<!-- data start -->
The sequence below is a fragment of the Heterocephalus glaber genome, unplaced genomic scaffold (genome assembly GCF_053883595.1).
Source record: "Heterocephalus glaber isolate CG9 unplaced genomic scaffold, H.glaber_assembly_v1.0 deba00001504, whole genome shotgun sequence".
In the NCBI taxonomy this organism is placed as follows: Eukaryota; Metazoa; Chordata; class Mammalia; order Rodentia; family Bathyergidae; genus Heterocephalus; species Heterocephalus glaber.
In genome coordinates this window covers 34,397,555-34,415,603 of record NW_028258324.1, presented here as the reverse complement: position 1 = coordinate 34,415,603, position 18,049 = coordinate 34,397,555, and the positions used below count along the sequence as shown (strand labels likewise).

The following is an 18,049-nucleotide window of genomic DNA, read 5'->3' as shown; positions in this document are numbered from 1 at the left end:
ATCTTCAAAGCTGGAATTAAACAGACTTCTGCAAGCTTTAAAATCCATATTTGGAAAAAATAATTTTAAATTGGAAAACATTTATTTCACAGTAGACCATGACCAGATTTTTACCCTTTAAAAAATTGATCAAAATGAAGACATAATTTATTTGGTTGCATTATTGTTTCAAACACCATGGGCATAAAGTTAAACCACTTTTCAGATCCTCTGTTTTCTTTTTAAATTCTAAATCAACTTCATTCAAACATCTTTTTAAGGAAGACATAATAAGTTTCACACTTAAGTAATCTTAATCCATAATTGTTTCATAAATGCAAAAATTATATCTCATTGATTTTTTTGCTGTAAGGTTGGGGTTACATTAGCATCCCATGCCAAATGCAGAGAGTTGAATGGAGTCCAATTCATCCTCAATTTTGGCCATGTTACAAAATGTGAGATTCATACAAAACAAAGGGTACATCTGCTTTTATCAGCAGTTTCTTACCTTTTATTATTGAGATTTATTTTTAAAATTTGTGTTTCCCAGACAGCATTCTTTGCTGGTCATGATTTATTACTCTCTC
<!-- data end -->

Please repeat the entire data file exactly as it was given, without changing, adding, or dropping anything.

The sequence below is a fragment of the Heterocephalus glaber genome, unplaced genomic scaffold (genome assembly GCF_053883595.1).
Source record: "Heterocephalus glaber isolate CG9 unplaced genomic scaffold, H.glaber_assembly_v1.0 deba00001504, whole genome shotgun sequence".
In the NCBI taxonomy this organism is placed as follows: Eukaryota; Metazoa; Chordata; class Mammalia; order Rodentia; family Bathyergidae; genus Heterocephalus; species Heterocephalus glaber.
In genome coordinates this window covers 34,397,555-34,415,603 of record NW_028258324.1, presented here as the reverse complement: position 1 = coordinate 34,415,603, position 18,049 = coordinate 34,397,555, and the positions used below count along the sequence as shown (strand labels likewise).

The following is an 18,049-nucleotide window of genomic DNA, read 5'->3' as shown; positions in this document are numbered from 1 at the left end:
ATCTTCAAAGCTGGAATTAAACAGACTTCTGCAAGCTTTAAAATCCATATTTGGAAAAAATAATTTTAAATTGGAAAACATTTATTTCACAGTAGACCATGACCAGATTTTTACCCTTTAAAAAATTGATCAAAATGAAGACATAATTTATTTGGTTGCATTATTGTTTCAAACACCATGGGCATAAAGTTAAACCACTTTTCAGATCCTCTGTTTTCTTTTTAAATTCTAAATCAACTTCATTCAAACATCTTTTTAAGGAAGACATAATAAGTTTCACACTTAAGTAATCTTAATCCATAATTGTTTCATAAATGCAAAAATTATATCTCATTGATTTTTTTGCTGTAAGGTTGGGGTTACATTAGCATCCCATGCCAAATGCAGAGAGTTGAATGGAGTCCAATTCATCCTCAATTTTGGCCATGTTACAAAATGTGAGATTCATACAAAACAAAGGGTACATCTGCTTTTATCAGCAGTTTCTTACCTTTTATTATTGAGATTTATTTTTAAAATTTGTGTTTCCCAGACAGCATTCTTTGCTGGTCATGATTTATTACTCTCTC